This is the Griffith Observatory Sky Report through June 14, 2017. Here’s what’s happening in the skies of southern California.
The giant planet Jupiter, in the constellation Virgo the Maiden, is the brilliant object high in the southern sky after sunset. Jupiter sets in the west at about 2:20 a.m. In addition to its four largest moons, which are bright enough to see through binoculars, the planet offers many cloud features for observation through telescopes. The planet’s colorful oval storm, the Great Red Spot, is visible to observers in Los Angeles at 9:00 p.m. on June 8th, 10th, 12th, and 13th. Jupiter is one of the featured objects through Griffith Observatory’s public telescopes.
The moon is full at sunrise on Thursday the 8th. Starting on Friday night, it is in gibbous phase and rises after sunset, and by Sunday the 11th it rises after night falls. On the 13th moonrise occurs at 11:16 p.m.
The golden planet Saturn, appearing bright in the constellation Ophiuchus the Serpent Bearer, is visible low in the southeast when darkness falls. It reaches the meridian in the south at about 1:00 a.m. Saturn is at opposition–the point in the sky directly opposite the sun– on the night of the 14th. Observe Saturn night by night to see the rings brighten relative to the planet as the opposition approaches, an effect called the “opposition surge”. The surge is caused by the reflective properties of the rings. The full moon will appear next to Saturn on the 9th.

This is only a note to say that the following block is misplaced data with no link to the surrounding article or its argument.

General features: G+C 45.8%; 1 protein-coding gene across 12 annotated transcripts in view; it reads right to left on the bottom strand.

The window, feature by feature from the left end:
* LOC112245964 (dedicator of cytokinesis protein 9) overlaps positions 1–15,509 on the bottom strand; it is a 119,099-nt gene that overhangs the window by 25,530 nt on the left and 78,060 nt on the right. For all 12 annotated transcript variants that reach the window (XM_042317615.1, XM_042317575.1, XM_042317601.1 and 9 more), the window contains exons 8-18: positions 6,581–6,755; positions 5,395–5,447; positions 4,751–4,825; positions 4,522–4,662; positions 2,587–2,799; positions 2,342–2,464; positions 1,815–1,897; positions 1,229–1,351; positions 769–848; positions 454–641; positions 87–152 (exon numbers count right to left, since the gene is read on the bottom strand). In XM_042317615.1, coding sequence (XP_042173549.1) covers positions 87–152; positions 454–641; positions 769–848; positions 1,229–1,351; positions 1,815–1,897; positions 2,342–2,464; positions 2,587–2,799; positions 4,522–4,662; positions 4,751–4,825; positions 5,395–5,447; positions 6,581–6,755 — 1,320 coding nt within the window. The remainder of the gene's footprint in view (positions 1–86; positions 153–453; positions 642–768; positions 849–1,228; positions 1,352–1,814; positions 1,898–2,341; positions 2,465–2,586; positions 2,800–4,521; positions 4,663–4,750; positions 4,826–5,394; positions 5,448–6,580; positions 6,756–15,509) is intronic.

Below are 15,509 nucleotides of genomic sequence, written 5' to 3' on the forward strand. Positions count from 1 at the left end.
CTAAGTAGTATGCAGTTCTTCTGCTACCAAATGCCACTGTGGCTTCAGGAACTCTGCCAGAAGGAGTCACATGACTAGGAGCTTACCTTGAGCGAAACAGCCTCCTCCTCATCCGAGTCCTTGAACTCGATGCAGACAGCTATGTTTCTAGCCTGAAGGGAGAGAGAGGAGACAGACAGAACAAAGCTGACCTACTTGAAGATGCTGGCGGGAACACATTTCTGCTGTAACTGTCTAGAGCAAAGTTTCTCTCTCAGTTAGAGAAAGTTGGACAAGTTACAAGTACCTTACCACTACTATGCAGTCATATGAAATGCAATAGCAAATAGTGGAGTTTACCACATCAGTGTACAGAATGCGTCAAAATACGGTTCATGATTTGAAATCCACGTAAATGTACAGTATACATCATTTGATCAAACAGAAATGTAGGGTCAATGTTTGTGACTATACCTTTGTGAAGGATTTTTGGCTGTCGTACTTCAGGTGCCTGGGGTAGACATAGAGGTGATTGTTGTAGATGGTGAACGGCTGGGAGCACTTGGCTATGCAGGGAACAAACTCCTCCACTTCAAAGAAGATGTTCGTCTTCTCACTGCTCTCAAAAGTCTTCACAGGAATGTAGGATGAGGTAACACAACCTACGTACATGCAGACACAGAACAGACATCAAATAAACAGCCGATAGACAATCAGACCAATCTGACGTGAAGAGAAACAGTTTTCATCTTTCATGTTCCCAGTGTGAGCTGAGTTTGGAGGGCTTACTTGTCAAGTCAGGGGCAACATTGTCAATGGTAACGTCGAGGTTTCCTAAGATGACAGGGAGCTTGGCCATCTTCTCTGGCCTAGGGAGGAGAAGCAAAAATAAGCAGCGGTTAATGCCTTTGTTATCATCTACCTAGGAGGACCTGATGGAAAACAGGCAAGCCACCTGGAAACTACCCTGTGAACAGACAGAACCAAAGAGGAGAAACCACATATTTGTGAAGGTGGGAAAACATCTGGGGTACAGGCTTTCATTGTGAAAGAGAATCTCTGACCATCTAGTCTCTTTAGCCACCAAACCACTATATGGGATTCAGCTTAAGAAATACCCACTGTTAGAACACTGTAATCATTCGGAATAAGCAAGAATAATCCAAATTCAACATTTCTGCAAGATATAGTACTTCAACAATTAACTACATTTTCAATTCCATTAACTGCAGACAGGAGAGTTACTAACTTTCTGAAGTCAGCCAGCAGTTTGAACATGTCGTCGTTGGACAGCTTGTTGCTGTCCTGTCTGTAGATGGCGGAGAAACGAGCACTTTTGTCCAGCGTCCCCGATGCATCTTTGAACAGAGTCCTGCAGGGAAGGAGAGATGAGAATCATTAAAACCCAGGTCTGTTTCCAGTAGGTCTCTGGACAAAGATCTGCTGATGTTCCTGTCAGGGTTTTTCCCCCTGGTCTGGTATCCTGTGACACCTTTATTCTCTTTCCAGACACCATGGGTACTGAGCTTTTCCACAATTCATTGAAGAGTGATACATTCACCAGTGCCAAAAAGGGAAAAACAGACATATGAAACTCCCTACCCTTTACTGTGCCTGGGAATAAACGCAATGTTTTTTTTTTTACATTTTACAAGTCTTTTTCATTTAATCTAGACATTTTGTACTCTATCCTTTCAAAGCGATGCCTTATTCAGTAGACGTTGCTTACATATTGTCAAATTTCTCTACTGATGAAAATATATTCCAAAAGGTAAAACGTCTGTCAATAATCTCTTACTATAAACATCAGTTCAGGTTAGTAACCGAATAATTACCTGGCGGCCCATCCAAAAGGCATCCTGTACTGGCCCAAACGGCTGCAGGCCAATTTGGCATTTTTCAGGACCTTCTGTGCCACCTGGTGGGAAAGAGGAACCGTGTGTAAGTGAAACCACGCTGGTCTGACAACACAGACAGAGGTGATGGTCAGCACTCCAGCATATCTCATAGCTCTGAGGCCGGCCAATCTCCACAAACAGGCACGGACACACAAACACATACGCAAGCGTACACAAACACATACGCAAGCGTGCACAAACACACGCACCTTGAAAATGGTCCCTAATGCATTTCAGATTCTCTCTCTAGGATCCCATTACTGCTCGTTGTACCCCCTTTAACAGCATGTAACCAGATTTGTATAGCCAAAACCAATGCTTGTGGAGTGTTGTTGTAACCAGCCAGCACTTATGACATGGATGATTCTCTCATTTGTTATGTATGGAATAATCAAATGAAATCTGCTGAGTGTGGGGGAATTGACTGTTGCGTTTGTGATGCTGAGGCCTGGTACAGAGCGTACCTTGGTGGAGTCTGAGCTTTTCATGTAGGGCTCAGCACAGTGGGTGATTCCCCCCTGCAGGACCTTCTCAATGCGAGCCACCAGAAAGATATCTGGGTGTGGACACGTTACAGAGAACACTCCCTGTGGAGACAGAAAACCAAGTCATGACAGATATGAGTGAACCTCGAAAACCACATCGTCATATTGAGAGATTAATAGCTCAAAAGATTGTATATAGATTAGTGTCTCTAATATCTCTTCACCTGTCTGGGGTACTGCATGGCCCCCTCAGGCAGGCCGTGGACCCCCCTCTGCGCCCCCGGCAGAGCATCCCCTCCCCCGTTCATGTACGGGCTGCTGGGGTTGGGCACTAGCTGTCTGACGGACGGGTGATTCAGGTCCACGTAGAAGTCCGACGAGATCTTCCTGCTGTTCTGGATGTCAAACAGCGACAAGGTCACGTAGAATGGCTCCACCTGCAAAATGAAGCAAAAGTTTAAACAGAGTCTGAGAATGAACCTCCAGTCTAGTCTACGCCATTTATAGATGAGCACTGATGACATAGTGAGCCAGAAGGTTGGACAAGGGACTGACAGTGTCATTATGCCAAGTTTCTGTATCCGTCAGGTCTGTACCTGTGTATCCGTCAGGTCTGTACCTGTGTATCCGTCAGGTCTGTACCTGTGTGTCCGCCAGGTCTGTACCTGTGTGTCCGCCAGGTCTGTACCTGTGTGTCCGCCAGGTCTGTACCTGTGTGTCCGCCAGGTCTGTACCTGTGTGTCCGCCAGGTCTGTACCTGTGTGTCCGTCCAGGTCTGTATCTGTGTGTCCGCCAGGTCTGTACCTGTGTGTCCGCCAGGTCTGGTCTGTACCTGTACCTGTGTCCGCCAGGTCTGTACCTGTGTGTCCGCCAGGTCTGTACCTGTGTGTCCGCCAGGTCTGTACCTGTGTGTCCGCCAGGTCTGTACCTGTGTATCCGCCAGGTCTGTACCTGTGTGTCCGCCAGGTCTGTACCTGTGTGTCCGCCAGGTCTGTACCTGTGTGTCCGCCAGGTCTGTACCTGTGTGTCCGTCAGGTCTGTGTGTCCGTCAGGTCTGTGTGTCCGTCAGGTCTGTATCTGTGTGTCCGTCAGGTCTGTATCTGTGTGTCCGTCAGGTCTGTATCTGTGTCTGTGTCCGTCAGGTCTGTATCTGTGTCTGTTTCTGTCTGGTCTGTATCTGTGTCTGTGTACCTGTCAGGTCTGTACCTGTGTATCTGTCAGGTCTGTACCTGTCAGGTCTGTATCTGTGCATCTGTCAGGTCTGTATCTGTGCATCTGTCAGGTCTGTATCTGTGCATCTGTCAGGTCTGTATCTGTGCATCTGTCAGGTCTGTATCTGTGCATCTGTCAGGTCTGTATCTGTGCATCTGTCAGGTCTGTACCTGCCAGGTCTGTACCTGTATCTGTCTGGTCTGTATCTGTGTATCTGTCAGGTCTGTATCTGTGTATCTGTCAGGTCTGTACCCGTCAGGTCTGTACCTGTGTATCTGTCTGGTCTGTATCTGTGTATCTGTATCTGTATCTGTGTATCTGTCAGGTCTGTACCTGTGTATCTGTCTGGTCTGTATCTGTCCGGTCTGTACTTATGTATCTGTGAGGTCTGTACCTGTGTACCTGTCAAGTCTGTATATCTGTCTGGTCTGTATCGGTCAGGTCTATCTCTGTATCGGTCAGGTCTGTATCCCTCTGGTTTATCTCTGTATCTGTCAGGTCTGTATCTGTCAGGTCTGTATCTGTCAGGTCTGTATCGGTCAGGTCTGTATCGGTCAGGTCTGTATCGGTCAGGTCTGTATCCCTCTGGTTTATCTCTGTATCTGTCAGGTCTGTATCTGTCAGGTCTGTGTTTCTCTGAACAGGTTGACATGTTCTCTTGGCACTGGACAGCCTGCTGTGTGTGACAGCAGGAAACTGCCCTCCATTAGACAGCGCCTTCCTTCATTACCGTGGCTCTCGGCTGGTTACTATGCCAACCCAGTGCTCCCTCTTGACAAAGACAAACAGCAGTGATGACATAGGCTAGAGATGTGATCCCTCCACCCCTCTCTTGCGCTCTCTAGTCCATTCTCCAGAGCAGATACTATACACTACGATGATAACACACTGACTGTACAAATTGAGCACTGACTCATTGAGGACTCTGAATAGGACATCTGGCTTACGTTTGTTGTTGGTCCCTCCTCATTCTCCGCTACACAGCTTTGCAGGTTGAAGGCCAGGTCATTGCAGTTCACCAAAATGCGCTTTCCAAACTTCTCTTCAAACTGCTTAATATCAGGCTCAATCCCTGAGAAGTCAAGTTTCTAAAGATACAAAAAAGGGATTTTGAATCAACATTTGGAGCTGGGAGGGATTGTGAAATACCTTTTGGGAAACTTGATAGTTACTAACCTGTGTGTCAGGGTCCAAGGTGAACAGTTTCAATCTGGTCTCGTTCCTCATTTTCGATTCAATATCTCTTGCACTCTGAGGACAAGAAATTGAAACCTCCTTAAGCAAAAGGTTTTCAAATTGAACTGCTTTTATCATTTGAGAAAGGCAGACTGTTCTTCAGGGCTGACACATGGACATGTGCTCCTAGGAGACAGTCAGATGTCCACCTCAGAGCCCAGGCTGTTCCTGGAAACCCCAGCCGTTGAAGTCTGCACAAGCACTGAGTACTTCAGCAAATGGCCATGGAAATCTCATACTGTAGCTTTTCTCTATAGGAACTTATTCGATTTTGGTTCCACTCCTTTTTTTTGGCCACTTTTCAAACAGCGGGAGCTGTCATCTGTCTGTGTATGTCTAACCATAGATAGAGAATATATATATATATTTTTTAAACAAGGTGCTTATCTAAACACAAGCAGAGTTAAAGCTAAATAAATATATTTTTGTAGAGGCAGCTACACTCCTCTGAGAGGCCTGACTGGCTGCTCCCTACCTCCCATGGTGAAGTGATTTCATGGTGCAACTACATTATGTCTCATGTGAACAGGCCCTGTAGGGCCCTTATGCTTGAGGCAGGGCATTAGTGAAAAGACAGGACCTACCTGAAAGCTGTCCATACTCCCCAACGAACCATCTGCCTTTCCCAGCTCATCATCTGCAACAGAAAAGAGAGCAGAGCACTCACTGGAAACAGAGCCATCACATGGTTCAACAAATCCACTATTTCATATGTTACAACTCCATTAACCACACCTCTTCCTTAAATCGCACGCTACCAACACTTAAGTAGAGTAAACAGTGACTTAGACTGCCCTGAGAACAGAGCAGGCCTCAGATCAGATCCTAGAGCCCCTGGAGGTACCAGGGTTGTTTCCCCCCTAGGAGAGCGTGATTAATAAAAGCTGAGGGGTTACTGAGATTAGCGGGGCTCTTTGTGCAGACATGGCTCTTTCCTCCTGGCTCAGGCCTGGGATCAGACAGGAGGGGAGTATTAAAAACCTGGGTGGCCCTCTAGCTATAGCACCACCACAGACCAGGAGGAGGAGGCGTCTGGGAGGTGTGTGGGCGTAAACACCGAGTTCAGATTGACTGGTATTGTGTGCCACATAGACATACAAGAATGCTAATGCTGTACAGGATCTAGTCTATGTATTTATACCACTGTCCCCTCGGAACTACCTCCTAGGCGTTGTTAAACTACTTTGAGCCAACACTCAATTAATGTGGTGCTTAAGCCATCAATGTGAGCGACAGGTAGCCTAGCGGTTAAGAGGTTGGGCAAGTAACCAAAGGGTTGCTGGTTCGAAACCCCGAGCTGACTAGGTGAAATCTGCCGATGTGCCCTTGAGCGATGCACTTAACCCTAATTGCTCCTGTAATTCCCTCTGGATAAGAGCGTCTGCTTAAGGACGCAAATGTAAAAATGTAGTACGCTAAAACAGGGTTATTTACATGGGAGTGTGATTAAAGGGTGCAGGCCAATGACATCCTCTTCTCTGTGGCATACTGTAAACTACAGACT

The brightest planet, Venus, appears in the eastern sky after it rises at 3:16 a.m. The blazing planet now shows a gibbous phase through telescopes.
The International Space Station will outshine Jupiter on two visible passes high above Los Angeles through the 14th. The first, on Saturday the 10th, lasts from 9:56 p.m. until 9:59 p.m. During that time, the ISS will appear above the northwest horizon and ascend until it is 69 degrees high in the west-southwest, then promptly vanishes into Earth’s shadow. On the following night, Sunday the 11th, the Space Station is visible as it travels across the sky from the northwest to the east-southeast between 9:04 and 9:09 p.m. The ISS will reach its highest point, 51 degrees above the northeast horizon, at 9:07 p.m.
Free views of the Sun during the day and of the moon, planets, and other celestial objects at night are available to the public in clear weather through Griffith Observatory’s telescopes from Tuesday through Sunday, before 9:30 p.m. Check our website for the schedule. The next free public star party on the grounds of Griffith Observatory, hosted by the Los Angeles Astronomical Society, the Sidewalk Astronomers, and the Planetary Society, will take place on Saturday, July 29th.
Follow the Sky Report on Twitter for updates of astronomy and space-related events.
From Griffith Observatory, I’m Anthony Cook, and I can be reached at firstname.lastname@example.org.